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In the first of a two-part feature series, PETER FROST reports on a fast-growing, if unusual, side of British farming.

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Whenever I have written about farming recently the themes have been depressingly similar. Small, family farms have been driven into bankruptcy by tough deals with greedy supermarkets. Farmland is sold off to big business and farmhouses and paddocks become country retreats for the rich.

So I was somewhat surprised to discover that thousands of new and sometimes tiny farms were springing up all over the country and all, it seems, dedicated to growing just one crop.

That crop is Cannabis sativa, or a variety of that species called Cannabis indica — you might know either as marijuana, weed or even wacky baccy and a score of other names.

These farms have turned up in the most unlikely places. Domestic flats and houses are a common choice but other locations have included the secret basement of a Luton supermarket, a redundant Barclays Bank, an empty GP surgery, a vast Welsh sports centre and even an underground nuclear bunker.

Cannabis sativa has always grown naturally in many parts of the world. As early as 440BC the Greek historian Herodotus reported Scythians enjoying cannabis steam baths.

Today cannabis is a popular recreational drug in Britain and most of the world. Only alcohol, caffeine and tobacco are more popular.

Its use has been restricted in Britain since 1928 and became popular in the 1960s — so much so that by 1971 its increasing popularity led to stricter legal control.

The plant has always been cultivated for use as a hemp fibre for ropes and strong fabrics — sailing ships needed tons of this hemp for sails and riggings.

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Because hempen ropes were fundamental to the English navy, king Henry VIII demanded in 1533 that all landowners should grow some hemp. Elizabeth I later increased those quotas.

Hemp became a very important part of the British economy both at home and across the empire and the demand was part of the driving force to colonise an ever-expanding empire.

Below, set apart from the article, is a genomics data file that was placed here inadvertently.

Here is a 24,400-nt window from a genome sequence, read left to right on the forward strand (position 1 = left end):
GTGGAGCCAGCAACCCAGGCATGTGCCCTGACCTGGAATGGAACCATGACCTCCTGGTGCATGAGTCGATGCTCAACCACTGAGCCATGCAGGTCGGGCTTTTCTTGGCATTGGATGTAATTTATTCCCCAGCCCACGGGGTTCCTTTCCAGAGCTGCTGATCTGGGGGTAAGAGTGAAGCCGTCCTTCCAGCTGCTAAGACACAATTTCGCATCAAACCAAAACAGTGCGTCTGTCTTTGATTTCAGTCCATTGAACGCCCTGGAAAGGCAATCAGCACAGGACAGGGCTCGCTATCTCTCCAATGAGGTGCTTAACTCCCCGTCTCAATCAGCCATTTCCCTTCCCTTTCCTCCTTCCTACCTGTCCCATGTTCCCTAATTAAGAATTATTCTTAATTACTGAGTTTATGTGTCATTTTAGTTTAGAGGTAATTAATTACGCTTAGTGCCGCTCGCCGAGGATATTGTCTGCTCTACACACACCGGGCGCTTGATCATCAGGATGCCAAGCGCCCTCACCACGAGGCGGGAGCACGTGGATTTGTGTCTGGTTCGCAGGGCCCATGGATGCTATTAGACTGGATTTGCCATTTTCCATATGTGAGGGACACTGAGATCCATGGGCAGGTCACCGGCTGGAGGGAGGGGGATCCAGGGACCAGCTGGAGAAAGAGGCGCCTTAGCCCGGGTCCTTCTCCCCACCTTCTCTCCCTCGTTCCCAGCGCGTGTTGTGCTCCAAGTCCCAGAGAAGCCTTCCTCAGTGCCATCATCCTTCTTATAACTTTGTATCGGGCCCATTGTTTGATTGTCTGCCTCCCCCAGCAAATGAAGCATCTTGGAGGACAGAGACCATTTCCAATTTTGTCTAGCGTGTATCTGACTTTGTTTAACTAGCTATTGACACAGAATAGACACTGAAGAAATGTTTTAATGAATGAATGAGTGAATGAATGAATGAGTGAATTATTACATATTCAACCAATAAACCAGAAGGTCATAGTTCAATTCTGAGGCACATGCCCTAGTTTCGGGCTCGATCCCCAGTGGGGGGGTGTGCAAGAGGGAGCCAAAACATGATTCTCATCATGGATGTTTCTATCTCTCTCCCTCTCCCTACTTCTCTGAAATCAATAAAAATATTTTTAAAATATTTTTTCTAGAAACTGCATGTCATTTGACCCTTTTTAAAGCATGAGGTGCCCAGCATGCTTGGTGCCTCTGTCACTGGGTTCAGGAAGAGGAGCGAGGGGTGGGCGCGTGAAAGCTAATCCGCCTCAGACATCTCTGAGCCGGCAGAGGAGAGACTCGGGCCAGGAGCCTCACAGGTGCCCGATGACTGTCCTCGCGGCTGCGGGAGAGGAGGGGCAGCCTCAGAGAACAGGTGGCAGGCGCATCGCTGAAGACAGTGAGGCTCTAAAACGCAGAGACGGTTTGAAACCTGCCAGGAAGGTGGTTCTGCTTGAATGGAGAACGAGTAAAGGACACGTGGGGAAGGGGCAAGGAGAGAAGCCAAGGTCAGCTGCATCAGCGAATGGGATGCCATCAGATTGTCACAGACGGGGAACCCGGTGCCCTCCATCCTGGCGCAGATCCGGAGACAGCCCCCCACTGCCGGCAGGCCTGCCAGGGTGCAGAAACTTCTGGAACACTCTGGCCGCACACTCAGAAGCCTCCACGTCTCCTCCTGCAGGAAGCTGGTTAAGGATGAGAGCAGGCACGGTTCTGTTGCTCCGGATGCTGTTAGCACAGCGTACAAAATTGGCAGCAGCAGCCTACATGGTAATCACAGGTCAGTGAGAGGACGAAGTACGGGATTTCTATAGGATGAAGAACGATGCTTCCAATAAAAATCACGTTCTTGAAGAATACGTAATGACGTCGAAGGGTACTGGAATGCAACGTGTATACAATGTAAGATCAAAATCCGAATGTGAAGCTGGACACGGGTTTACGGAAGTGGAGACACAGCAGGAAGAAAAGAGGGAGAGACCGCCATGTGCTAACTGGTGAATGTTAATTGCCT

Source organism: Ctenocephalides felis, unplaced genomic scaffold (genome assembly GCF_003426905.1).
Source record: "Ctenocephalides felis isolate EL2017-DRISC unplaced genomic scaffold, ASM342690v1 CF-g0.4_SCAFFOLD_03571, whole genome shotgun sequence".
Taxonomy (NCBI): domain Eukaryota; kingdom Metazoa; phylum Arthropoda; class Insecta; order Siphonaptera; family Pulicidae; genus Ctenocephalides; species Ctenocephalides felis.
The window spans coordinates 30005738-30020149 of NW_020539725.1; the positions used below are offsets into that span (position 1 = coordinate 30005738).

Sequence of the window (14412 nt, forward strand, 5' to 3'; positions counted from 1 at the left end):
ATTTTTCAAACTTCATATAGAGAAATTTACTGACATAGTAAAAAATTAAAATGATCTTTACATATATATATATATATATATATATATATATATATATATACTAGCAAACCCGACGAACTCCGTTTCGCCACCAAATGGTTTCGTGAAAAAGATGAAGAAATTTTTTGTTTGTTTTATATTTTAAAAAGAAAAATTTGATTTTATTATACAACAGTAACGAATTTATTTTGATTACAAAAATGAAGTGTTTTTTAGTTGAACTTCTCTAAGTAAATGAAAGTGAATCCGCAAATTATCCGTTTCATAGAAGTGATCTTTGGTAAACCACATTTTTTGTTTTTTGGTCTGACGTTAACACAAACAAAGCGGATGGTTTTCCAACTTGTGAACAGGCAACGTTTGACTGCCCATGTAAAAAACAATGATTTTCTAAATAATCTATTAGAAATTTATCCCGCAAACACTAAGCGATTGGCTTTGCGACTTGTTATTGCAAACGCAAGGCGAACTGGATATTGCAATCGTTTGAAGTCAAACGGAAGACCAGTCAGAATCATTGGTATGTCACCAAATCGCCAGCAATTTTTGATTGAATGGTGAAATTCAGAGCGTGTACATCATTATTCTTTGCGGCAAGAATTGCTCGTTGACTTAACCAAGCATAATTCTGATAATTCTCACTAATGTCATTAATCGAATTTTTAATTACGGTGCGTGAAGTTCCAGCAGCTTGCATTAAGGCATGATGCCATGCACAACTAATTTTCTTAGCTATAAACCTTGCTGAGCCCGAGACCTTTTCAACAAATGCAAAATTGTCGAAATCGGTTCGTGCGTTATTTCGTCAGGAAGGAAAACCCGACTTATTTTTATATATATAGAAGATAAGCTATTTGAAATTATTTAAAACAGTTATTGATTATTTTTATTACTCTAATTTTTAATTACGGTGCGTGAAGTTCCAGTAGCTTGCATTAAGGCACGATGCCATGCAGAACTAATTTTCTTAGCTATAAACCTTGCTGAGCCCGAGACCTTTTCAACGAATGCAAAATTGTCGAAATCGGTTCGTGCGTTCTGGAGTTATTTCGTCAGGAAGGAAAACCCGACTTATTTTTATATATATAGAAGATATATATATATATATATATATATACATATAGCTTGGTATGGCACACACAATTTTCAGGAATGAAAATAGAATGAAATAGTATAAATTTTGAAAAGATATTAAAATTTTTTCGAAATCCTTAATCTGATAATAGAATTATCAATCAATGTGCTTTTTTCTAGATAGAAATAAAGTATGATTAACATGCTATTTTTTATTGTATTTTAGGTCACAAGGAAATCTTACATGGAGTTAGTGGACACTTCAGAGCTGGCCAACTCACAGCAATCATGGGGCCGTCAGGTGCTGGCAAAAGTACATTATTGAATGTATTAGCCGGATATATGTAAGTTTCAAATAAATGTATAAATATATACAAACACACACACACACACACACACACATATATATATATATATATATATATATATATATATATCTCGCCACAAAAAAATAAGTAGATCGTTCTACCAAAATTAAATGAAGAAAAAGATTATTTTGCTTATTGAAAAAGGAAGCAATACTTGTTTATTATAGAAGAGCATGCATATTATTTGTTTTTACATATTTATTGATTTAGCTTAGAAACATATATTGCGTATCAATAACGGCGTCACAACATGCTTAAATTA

Hardy and easy to cultivate, it became an ideal crop to grow in many of the new British colonies. With so much of it growing as a commercial crop, it is no surprise that local people soon discovered the joys of smoking the plant.

Irish physician William Brooke O’Shaughnessy brought a quantity of cannabis with him on his return from Bengal in 1842 and it soon gained popularity in Britain.

Cannabis prohibition began earlier in Britain’s colonies than in Britain itself — attempts at criminalising it in British India were first made in 1838, 1871 and 1877.

The drug was banned in Jamaica in 1913, in Sierra Leone in 1920 and in South Africa in 1922.

It wasn’t until 1928 that Britain itself first prohibited cannabis use as a drug, adding it as an addendum to the Dangerous Drugs Act of 1920. But cultivation was not illegal and the plant was even popular as a decorative garden plant.

In the 1920s and ’30s racist stereotyping dominated arguments about the drug. Black sailors and theatrical performers were blamed for the drug’s use, but in a 1950 cannabis raid on a Soho club all those arrested were young white men.

With changing youth culture, cannabis arrests in Britain increased dramatically — the 235 made in 1960 had grown to 4,683 by 1970 and by 1973 marijuana possession convictions had topped 11,000 a year.

The Misuse of Drugs Act 1971, first listed cannabis as Class B to be reduced from 2004 to 2009 to Class C — a less-harmful category — before being moved back to Class B.

Today most of the cannabis consumed in Britain is cultivated here. It will grow outside in summer but much more is grown under artificial lighting inside heated buildings.

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Many of the criminal gangs that set up these illegal cannabis farms use slave labour. These workers are often very young men trafficked from Vietnam or Afghanistan. These teenage slaves are locked in where the plants are grown and given only survival rations.

Many farms steal unmetered electricity and unsafe wiring can cause fires. There have been many cases where the slave labourers have died locked in the farms as they burnt to the ground. The criminals who run the farms are rarely caught.

Today, according to the  Home Office, it is illegal to possess cannabis in any form. In reality the situation is less clear. Cannabis production and dealing has penalties of up to 14 years’ prison, an unlimited fine or both.

The maximum penalty for use of cannabis is five years in prison and an unlimited fine. More commonly a warning can be issued for small amounts held for personal use.

In 2015, County Durham police announced that they will no longer be targeting people who grow cannabis for personal consumption. Other police forces are implementing similar schemes.

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The latest figures suggest that nearly half a million people are growing small quantities of cannabis — usually less than 10 plants — for their own use. Most avoid prosecution although sometimes plants are confiscated by police. A bigger threat to these small producers is theft by other cannabis users or dealers.

Add these small production units to the large commercial farms set up by the criminal gangs and Britain has become not just self-sufficient in production but also is now exporting the drug.

  • In part two of this feature, to be published next week, we’ll examine the campaign to legalise cannabis for medical use in Britain and worldwide.

This article first appeared in the Morning Star 28 July 2017.

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